Demanding a full transfer of state power from military to civilian authority, millions of pro-democracy protesters took to the streets in a show of force in cities and towns across Sudan on Thursday, October 21.
“The rallies and marches went on for kilometers long,” said Osman Saeed Abu Kumbal, a member of the Sudanese Communist Party (SCP) who took part in the protest in Omdurman, the twin city of capital Khartoum.
Some protesters in Omdurman were injured when the riot police intermittently fired rubber bullets and even live ammunition as the rally marched towards the parliament building, which has remained unused for years as there is no functioning legislature in the country.
Originally, a single demonstration had been planned for the entire Khartoum state – which consists of Khartoum, Khartoum North and Omdurman. “However, after rumors that the bridges between these cities may be closed by the army, the decision was made to hold separate protests in these cities. In Khartoum state alone, well over a million took to the streets,” Abu Kumbal told Peoples Dispatch.
Outside of Khartoum state, demonstrations were also witnessed in North Darfur, West Darfur, Kassala, White Nile and numerous other states across the length and breadth of the country.
The day commemorates the anniversary of the revolution in 1964 when the military dictatorship of General Ibrahim Abboud was brought down through civil disobedience. In the protests this year, people demonstrated their readiness to hold the streets in resistance, should the military attempt a takeover.
A looming military takeover
Lt. Gen. Abdelfattah El Burhan, army chief and president of the Sovereignty Council, the highest body in the transitional government, had told his officers and soldiers during an address on October 11 that it was necessary to dissolve the transitional government, ostensibly to make way for a more inclusive one.
His talk of inclusivity is in an ominous reference to the islamist forces, ousted with the deposition of the dictatorship of Omar al Bashir in mid-2019, by what has come to be known as the December Revolution which began at the close of 2018.
With evident backing of the army, these forces have joined hands with the former armed rebel groups, which, after the Juba peace agreement post-Bashir, have formed an alliance with the military to share power and sideline the civilian political parties in the transitional government.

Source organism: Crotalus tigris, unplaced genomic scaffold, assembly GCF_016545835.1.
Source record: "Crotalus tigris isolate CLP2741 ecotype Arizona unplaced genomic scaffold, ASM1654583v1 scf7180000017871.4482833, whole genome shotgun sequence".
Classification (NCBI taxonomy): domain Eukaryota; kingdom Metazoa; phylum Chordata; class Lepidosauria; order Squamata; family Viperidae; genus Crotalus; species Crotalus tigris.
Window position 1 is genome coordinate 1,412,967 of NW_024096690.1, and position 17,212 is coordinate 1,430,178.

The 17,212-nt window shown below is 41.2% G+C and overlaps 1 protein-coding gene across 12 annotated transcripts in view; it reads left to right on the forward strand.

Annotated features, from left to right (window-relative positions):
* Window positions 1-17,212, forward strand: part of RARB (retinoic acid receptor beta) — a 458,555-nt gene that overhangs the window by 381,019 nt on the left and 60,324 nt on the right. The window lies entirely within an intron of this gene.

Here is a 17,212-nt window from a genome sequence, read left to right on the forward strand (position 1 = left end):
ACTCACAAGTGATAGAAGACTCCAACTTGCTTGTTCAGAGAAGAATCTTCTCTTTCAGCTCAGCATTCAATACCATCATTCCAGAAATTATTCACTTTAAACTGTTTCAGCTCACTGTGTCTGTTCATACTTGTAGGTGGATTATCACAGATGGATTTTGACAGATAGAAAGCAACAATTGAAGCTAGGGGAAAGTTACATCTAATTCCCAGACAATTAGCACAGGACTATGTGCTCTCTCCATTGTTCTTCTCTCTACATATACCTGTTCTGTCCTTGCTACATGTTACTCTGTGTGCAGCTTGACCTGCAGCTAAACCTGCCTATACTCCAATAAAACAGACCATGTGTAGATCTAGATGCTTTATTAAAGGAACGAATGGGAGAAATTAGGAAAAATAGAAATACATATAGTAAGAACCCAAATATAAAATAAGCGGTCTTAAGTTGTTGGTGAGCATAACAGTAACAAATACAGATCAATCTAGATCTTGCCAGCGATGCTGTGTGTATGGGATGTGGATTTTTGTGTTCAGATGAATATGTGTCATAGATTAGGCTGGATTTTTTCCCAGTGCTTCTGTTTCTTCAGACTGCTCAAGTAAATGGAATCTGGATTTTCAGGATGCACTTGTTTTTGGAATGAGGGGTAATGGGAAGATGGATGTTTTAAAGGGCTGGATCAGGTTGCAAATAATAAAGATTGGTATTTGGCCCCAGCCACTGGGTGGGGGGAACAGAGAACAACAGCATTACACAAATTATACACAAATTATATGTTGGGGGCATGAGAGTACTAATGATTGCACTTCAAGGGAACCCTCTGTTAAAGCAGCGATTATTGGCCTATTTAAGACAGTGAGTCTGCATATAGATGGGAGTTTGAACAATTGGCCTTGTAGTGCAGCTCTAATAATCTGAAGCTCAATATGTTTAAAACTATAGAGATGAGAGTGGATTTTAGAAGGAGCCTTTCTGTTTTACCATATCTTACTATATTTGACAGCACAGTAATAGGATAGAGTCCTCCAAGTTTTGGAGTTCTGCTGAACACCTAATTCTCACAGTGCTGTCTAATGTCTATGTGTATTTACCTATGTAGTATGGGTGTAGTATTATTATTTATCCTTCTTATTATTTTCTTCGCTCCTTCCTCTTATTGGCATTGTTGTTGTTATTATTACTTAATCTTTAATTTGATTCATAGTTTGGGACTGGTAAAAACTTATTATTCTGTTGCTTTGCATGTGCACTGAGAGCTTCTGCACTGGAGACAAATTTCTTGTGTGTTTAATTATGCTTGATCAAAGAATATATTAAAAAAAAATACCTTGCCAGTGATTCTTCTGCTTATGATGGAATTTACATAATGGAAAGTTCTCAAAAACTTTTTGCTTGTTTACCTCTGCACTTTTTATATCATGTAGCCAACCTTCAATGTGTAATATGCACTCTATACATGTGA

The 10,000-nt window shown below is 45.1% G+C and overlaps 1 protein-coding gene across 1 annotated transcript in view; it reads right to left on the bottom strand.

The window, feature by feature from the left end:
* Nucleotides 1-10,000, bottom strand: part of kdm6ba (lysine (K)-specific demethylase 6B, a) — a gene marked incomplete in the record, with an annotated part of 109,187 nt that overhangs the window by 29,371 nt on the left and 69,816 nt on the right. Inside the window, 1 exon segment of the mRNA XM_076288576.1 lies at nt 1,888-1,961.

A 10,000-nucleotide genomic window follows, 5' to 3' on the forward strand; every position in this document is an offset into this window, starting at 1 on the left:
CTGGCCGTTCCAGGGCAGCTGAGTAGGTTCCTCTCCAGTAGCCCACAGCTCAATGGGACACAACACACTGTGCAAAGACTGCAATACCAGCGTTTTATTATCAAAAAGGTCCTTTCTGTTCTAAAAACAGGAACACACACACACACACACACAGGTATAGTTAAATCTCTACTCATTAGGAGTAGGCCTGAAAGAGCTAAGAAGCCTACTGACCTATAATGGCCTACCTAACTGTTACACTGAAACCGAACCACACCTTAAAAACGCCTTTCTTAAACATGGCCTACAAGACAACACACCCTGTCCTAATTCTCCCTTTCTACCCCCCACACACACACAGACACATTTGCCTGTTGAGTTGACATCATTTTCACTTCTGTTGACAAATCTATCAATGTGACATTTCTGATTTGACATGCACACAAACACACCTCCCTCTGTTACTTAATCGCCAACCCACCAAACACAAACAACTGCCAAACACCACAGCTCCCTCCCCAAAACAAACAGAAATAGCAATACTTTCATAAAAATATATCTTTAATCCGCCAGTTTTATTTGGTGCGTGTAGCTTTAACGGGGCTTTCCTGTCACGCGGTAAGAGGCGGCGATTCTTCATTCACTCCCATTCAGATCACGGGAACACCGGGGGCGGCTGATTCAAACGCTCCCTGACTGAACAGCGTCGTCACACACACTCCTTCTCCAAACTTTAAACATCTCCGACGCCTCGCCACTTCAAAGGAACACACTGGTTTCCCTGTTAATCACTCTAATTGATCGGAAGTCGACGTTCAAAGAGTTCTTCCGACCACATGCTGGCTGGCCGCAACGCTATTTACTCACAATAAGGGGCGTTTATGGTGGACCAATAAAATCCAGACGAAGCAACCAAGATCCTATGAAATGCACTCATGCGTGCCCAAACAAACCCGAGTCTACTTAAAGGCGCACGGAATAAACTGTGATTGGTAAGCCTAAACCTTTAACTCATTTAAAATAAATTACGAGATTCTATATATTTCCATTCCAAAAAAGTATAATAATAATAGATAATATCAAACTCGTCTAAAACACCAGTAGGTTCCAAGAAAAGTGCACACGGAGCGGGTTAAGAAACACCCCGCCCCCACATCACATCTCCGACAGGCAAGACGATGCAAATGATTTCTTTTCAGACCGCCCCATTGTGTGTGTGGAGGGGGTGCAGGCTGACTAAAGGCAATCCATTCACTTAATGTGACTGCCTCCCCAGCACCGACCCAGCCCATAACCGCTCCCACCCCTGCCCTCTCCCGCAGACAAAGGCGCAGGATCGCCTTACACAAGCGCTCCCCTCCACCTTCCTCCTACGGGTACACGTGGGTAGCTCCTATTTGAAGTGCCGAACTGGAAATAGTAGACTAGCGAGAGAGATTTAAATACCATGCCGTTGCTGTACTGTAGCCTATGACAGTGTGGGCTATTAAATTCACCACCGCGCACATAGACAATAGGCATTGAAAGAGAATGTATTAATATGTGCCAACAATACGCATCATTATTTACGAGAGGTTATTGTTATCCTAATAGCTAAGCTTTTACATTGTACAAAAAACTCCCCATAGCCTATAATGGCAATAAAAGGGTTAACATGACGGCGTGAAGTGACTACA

This alliance has fronted a new coalition, which has effectively called for a coup, asking Burhan to dismantle the government, accusing the Forces of Freedom and Change (FFC) – the umbrella organization of the political parties sharing power with the military in the current government – of holding disproportionate power in it.
While Sudan Tribune reported on October 2 that this alliance is a splinter of FFC, consisting of 16 political parties and armed rebel groups, Abu Kumbal maintains that the so-called political parties in it only exist on paper, and have no existence on the ground.
He alleges that they have been fronted by the islamist National Congress Party (NCP) led by the former dictator. Banned after his ouster, the NCP is no longer in a position to contest for political power in its own name. Calling itself the FFC – Founding Platform (FFC-FP), this alliance has been holding a parallel sit-in demonstration outside the presidential palace, calling on Burhan to dissolve the government.
“The people participating in this are not really there for the demonstration. They are mostly tribals who have been paid for and ferried into Khartoum via organized transport to sit at this demonstration. The security and intelligence services have spent a lot of money on orchestrating this,” he explained. This orchestrated sit-in is widely regarded as an attempt to prepare the ground to legitimize a military takeover.
“The ‘march of millions’ is a message to the military that the era of coups is over and it will no longer be tolerated by the Sudanese people,” he said, adding that the action on Thursday offered a glimpse of what the military will be confronted with, should they dare such an attempt.
Revolutionary forces no longer backing the FFC?
Unlike the previous demonstrations, the slogans that most resonated in the protests on Thursday were not the ones calling for the defense of the civilian leadership representing the FFC in the joint transitional government.
Instead, accusing these centrist and right-wing political parties in the ruling coalition of having compromised too far and for too long, their slogans condemned these parties’ power-sharing arrangement with the military.